How is life after that? Am I still trading? Some friends would ask.
Yes, I am. In fact, I resumed trading within a week. I topped up the account with US$10,000, a far cry from the amount I have lost.
I wasn’t used to the trade size at first and I fully understood how Tom Yuen felt when he resumed trading after his blow up. It was really negligible amount that you do not feel like trading. There is no kick to an alcoholic who could only drink a sip of beer.
[Free Ebook] How should you invest your first $20,000?
We asked 14 Singapore finance bloggers to share what they would do if they could go back in time and invest their first $20,000. They can no longer rewind time, but you can learn from their experience and hopefully start with a better footing.
But this is a punishment. Because I could not handle a big capital with my emotions acting up, so I must trade small. As the saying goes, “great powers come with great responsibilities”. I can also say, “large capital come with great emotional control”. It is not how much capital you have, but how well can you trade without getting emotionally affected. Let’s call this Psychological Capital.
Leverage Wants to Blow You Up
People are often attracted to trading because the returns are higher over a shorter period of time. And they can often do it with smaller capital.
To do so, the main source of profits have to come from leverage. If the price of a stock or forex pair moves 1-2% daily, you cannot force it to move more. The only way to increase your returns is to take leverage. We need to accept that making higher returns essentially means taking more leverage. Just like property investing, the main source of returns is leverage. Strip out the leverage and property returns looks average.
If you have to take leverage, you stand a chance to blow up. Below is the table to illustrate my point. If you have taken just 2 times leverage, a 50% move against your position would have blew up your account. Hence, you would have less tolerance for volatility going against you. And to make things worse, traders tend to choose instruments that move more – so they do not have to wait that long to see results and technical analysis work better with price movements.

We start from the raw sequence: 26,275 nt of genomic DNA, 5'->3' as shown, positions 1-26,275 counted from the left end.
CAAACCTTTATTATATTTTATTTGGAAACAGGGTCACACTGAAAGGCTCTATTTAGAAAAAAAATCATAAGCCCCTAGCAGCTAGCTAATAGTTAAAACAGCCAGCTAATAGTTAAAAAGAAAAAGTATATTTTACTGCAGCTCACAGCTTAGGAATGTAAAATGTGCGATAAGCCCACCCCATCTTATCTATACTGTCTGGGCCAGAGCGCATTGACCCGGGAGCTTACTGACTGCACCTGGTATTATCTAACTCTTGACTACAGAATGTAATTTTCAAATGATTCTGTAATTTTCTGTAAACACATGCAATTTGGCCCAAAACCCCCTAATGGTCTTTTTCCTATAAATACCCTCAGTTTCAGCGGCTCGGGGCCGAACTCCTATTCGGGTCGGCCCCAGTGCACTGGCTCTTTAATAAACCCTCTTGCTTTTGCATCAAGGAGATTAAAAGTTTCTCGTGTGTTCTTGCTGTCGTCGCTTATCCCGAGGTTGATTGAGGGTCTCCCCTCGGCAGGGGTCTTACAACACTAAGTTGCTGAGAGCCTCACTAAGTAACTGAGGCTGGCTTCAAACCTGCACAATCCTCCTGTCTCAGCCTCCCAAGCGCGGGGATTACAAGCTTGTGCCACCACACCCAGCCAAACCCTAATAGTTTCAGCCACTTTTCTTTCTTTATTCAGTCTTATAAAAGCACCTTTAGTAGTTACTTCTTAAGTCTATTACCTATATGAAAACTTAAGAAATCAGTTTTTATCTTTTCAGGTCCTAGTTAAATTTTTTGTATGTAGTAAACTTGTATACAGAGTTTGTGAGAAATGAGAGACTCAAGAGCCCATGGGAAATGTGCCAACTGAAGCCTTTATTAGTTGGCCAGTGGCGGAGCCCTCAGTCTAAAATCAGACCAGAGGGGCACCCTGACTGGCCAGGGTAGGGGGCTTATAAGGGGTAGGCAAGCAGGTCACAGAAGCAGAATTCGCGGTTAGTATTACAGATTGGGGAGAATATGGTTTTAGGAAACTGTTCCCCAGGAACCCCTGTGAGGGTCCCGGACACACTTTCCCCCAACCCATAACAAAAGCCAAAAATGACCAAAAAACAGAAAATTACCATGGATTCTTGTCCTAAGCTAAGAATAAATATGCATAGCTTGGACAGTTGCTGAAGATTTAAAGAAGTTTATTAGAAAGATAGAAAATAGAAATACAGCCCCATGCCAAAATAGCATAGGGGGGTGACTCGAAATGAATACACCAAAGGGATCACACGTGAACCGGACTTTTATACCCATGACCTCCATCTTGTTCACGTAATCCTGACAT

Hence, it is not that trading is risky. It is risky if you have taken leverage.
There are ways to protect you – position sizing and cutting losses. You would have read numerous literature and listened to enough gurus preaching about these two important tenets of trading. They exist because of leverage. Because there is a chance to blow up your account, you need to chop off your limb before the poison gets to your brain and kill you.
Easy to say – position size, cut loss, follow the rules.
To do all these requires big Psychological Capital. I do not believe that discipline is a solution. The key is to find out how much capital you can trade without you panicking when things go wrong.
For example, I know my Psychological Capital is between US$10,000 to US$85,000. The latter is how much I blew up. I can never trade that amount and maintain my sanity. You should have seen how I was procrastinating cutting losses in Jan. I do not know my exact threshold yet, but at least I have established a range. I can tell you that trading US$10,000 was a breeze for me. I had no problems cutting losses for the past week and that is what trading should be. You do not FREEZE when you need to take actions.
Here are my results since the disastrous January (all in USD):
- Jan: -$84,496.25
- Feb: +$1,680
- Mar: +$1,138
- Apr: +$1,460
- May: +$1,732.50
- Jun: -$699.17
Trading is a risky game because of leverage. To execute the cut loss properly, we need to trade below our Psychological Capital.
Have you figured out your Psychological Capital? If yes, are you trading below it?